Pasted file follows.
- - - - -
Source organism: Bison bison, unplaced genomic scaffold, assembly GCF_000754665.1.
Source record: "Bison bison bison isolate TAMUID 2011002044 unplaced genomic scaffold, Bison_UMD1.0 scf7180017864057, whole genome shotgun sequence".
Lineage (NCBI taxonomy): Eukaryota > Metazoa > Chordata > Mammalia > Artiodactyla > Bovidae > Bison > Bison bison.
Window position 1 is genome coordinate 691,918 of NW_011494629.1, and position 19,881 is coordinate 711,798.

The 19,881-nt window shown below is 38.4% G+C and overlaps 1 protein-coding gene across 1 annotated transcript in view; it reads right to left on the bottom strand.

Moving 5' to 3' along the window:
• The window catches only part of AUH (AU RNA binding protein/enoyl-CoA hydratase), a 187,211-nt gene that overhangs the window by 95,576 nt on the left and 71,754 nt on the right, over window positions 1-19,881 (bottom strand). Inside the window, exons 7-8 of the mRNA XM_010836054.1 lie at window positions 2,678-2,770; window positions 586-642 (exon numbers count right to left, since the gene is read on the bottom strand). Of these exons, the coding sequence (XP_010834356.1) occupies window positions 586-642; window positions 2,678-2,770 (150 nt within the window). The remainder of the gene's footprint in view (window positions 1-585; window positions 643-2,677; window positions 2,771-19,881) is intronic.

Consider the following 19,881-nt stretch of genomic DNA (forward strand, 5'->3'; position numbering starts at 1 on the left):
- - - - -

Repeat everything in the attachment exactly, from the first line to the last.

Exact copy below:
Source organism: Bison bison, unplaced genomic scaffold, assembly GCF_000754665.1.
Source record: "Bison bison bison isolate TAMUID 2011002044 unplaced genomic scaffold, Bison_UMD1.0 scf7180017864057, whole genome shotgun sequence".
Lineage (NCBI taxonomy): Eukaryota > Metazoa > Chordata > Mammalia > Artiodactyla > Bovidae > Bison > Bison bison.
Window position 1 is genome coordinate 691,918 of NW_011494629.1, and position 19,881 is coordinate 711,798.

The 19,881-nt window shown below is 38.4% G+C and overlaps 1 protein-coding gene across 1 annotated transcript in view; it reads right to left on the bottom strand.

Moving 5' to 3' along the window:
• The window catches only part of AUH (AU RNA binding protein/enoyl-CoA hydratase), a 187,211-nt gene that overhangs the window by 95,576 nt on the left and 71,754 nt on the right, over window positions 1-19,881 (bottom strand). Inside the window, exons 7-8 of the mRNA XM_010836054.1 lie at window positions 2,678-2,770; window positions 586-642 (exon numbers count right to left, since the gene is read on the bottom strand). Of these exons, the coding sequence (XP_010834356.1) occupies window positions 586-642; window positions 2,678-2,770 (150 nt within the window). The remainder of the gene's footprint in view (window positions 1-585; window positions 643-2,677; window positions 2,771-19,881) is intronic.

Consider the following 19,881-nt stretch of genomic DNA (forward strand, 5'->3'; position numbering starts at 1 on the left):